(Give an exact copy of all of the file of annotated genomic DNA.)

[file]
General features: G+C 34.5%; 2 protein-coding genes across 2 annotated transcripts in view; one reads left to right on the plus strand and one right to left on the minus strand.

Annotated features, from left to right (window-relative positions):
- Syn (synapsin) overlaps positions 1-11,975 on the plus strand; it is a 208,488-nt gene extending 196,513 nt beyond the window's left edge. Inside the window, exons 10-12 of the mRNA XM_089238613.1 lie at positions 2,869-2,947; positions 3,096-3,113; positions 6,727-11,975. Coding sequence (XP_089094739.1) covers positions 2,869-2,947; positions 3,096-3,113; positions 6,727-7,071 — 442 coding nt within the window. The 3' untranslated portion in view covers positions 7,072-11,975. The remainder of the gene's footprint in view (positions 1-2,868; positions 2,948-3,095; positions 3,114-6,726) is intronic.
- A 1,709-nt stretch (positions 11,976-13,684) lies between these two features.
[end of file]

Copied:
General features: G+C 34.5%; 2 protein-coding genes across 2 annotated transcripts in view; one reads left to right on the plus strand and one right to left on the minus strand.

Annotated features, from left to right (window-relative positions):
- Syn (synapsin) overlaps positions 1-11,975 on the plus strand; it is a 208,488-nt gene extending 196,513 nt beyond the window's left edge. Inside the window, exons 10-12 of the mRNA XM_089238613.1 lie at positions 2,869-2,947; positions 3,096-3,113; positions 6,727-11,975. Coding sequence (XP_089094739.1) covers positions 2,869-2,947; positions 3,096-3,113; positions 6,727-7,071 — 442 coding nt within the window. The 3' untranslated portion in view covers positions 7,072-11,975. The remainder of the gene's footprint in view (positions 1-2,868; positions 2,948-3,095; positions 3,114-6,726) is intronic.
- A 1,709-nt stretch (positions 11,976-13,684) lies between these two features.